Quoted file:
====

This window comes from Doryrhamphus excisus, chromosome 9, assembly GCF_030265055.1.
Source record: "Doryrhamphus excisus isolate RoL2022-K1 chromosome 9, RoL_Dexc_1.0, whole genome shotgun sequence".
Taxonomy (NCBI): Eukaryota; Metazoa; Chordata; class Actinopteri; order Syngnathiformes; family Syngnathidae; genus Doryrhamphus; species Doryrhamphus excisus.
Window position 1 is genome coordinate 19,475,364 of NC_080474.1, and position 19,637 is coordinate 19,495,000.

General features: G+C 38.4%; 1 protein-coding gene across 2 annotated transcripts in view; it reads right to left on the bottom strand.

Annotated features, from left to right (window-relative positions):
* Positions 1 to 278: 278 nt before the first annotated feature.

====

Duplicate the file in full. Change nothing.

This window comes from Doryrhamphus excisus, chromosome 9, assembly GCF_030265055.1.
Source record: "Doryrhamphus excisus isolate RoL2022-K1 chromosome 9, RoL_Dexc_1.0, whole genome shotgun sequence".
Taxonomy (NCBI): Eukaryota; Metazoa; Chordata; class Actinopteri; order Syngnathiformes; family Syngnathidae; genus Doryrhamphus; species Doryrhamphus excisus.
Window position 1 is genome coordinate 19,475,364 of NC_080474.1, and position 19,637 is coordinate 19,495,000.

General features: G+C 38.4%; 1 protein-coding gene across 2 annotated transcripts in view; it reads right to left on the bottom strand.

Annotated features, from left to right (window-relative positions):
* Positions 1 to 278: 278 nt before the first annotated feature.